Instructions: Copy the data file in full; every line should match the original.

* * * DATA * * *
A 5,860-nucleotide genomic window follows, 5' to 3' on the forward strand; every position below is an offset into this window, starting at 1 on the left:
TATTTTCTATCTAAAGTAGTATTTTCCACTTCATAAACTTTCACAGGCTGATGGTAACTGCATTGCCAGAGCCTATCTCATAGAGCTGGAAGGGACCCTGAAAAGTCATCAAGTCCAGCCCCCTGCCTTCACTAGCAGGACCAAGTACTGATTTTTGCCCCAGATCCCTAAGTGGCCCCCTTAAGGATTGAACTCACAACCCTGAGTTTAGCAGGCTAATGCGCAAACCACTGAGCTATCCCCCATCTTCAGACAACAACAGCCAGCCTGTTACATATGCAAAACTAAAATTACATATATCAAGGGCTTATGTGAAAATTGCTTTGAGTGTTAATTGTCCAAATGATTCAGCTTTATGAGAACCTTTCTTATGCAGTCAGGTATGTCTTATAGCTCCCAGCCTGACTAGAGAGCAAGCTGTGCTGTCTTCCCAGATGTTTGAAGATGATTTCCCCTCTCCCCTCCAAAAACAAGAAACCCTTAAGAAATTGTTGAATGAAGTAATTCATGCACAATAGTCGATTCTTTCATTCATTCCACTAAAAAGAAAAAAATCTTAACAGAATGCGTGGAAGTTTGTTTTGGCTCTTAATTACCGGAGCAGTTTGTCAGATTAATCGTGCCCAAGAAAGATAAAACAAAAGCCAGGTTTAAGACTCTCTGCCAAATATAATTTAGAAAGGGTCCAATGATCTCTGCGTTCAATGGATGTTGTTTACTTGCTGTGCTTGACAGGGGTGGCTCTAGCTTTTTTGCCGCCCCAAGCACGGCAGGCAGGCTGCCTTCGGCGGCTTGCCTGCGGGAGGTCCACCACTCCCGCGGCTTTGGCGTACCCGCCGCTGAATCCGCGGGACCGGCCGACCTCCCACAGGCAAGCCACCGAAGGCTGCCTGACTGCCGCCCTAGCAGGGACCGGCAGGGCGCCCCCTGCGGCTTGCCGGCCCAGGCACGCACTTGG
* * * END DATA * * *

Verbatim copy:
A 5,860-nucleotide genomic window follows, 5' to 3' on the forward strand; every position below is an offset into this window, starting at 1 on the left:
TATTTTCTATCTAAAGTAGTATTTTCCACTTCATAAACTTTCACAGGCTGATGGTAACTGCATTGCCAGAGCCTATCTCATAGAGCTGGAAGGGACCCTGAAAAGTCATCAAGTCCAGCCCCCTGCCTTCACTAGCAGGACCAAGTACTGATTTTTGCCCCAGATCCCTAAGTGGCCCCCTTAAGGATTGAACTCACAACCCTGAGTTTAGCAGGCTAATGCGCAAACCACTGAGCTATCCCCCATCTTCAGACAACAACAGCCAGCCTGTTACATATGCAAAACTAAAATTACATATATCAAGGGCTTATGTGAAAATTGCTTTGAGTGTTAATTGTCCAAATGATTCAGCTTTATGAGAACCTTTCTTATGCAGTCAGGTATGTCTTATAGCTCCCAGCCTGACTAGAGAGCAAGCTGTGCTGTCTTCCCAGATGTTTGAAGATGATTTCCCCTCTCCCCTCCAAAAACAAGAAACCCTTAAGAAATTGTTGAATGAAGTAATTCATGCACAATAGTCGATTCTTTCATTCATTCCACTAAAAAGAAAAAAATCTTAACAGAATGCGTGGAAGTTTGTTTTGGCTCTTAATTACCGGAGCAGTTTGTCAGATTAATCGTGCCCAAGAAAGATAAAACAAAAGCCAGGTTTAAGACTCTCTGCCAAATATAATTTAGAAAGGGTCCAATGATCTCTGCGTTCAATGGATGTTGTTTACTTGCTGTGCTTGACAGGGGTGGCTCTAGCTTTTTTGCCGCCCCAAGCACGGCAGGCAGGCTGCCTTCGGCGGCTTGCCTGCGGGAGGTCCACCACTCCCGCGGCTTTGGCGTACCCGCCGCTGAATCCGCGGGACCGGCCGACCTCCCACAGGCAAGCCACCGAAGGCTGCCTGACTGCCGCCCTAGCAGGGACCGGCAGGGCGCCCCCTGCGGCTTGCCGGCCCAGGCACGCACTTGG